The Body’s Neutral State
When the body is at a neutral state (or how it’s designed to move), it is balanced in an upright position, with the head squarely centered on the neck between the shoulders. Moving downward, the spine is fairly straight with slight curvatures at the cervical (neck), thoracic (rib cage), lumbar (lower back), and sacral (above the tailbone) portions to accommodate bending and rotation movements. Furthermore, should be aligned relatively symmetrically with the hips. The hips act as a major stabilization force of the lower body. As a caveat, the vast majority of people have varying degrees of asymmetry within the body
What Are Compensation Movement Patterns?
Although the body is designed to work best in its neutral state, there can be genetic, environmental, medical, and neuromuscular factors which can influence how much the body veers from the optimal state. When there are muscular imbalances and physical asymmetries within the body, it can restrict and also prevent ideal movement and full range of motion. As a result, the body learns to adapt with other, often inefficient, ways of move. For example, if the right knee is injured, most people will put most of their support on the left side. Another example is when the glutes become under-activated, the hips and hamstrings will often become over-engaged to assist the movements that the glutes would normally perform.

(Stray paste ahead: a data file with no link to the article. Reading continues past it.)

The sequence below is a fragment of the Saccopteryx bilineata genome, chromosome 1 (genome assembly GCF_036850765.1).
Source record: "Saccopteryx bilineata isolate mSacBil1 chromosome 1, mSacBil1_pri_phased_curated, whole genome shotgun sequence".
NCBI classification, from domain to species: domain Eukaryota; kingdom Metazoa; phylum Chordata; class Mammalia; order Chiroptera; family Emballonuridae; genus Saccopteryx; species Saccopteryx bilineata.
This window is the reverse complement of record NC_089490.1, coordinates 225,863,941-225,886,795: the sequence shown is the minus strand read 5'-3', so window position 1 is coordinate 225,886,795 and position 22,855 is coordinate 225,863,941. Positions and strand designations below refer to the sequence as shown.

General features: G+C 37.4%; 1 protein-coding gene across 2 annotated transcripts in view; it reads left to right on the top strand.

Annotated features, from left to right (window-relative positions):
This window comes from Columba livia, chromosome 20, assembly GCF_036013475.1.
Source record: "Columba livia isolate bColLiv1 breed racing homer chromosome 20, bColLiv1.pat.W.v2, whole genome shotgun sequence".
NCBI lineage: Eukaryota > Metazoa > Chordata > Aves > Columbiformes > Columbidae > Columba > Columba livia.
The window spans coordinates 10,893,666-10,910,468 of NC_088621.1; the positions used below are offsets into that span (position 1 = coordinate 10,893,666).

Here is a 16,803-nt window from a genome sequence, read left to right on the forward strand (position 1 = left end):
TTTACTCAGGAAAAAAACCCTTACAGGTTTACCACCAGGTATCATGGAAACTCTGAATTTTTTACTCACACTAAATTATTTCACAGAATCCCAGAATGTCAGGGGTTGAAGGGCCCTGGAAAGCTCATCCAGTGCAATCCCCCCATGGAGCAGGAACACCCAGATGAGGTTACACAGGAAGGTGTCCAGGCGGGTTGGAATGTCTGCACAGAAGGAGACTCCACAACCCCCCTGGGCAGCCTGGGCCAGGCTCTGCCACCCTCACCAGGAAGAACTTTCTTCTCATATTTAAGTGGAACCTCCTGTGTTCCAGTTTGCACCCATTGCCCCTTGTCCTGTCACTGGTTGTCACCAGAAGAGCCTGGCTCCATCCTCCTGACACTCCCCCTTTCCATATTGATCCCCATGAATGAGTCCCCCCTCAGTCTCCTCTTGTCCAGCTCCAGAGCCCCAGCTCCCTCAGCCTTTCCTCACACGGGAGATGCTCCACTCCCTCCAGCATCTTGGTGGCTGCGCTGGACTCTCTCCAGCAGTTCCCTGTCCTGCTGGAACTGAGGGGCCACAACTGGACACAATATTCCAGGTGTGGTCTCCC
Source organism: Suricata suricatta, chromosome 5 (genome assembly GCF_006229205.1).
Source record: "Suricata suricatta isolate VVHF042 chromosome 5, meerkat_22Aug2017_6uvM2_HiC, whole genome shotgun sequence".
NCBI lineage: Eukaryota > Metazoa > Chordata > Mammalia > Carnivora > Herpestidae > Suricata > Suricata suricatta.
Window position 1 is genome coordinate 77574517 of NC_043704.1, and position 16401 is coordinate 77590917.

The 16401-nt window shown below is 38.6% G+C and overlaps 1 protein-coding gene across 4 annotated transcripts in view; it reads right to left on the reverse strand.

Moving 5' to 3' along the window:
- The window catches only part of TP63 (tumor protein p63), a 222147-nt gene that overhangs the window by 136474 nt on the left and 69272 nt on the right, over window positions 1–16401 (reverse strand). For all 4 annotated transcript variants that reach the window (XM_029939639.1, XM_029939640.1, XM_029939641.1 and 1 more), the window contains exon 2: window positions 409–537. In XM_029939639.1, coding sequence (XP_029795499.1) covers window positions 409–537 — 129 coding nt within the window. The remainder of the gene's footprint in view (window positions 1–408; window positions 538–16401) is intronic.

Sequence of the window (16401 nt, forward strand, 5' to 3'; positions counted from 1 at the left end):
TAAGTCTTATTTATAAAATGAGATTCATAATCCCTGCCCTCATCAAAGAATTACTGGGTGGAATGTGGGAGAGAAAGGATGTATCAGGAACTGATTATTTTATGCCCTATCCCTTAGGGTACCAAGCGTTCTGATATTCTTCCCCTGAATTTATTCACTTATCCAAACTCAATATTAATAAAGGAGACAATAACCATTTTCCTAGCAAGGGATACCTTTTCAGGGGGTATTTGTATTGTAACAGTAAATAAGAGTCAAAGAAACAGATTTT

These compensation movement patterns can be useful in the short-term (healing from injuries/surgeries); however, they can be a source of significant movement issues and pain if prolonged for too long called dysfunctional movement patterns.
How Do You Fix Compensation Movement Patterns?
To address compensation movement patterns, it is important to build and open up your core muscles. We would recommend the following exercises:
- Release – Latissimus, Pectoral Minor, Biceps Femoris, Gastrocnemius 60 sec
- Activate – Laying Prone Cobra 2 x 20
- Integrate – Dynamic Posterior Oblique Sling 2 x 20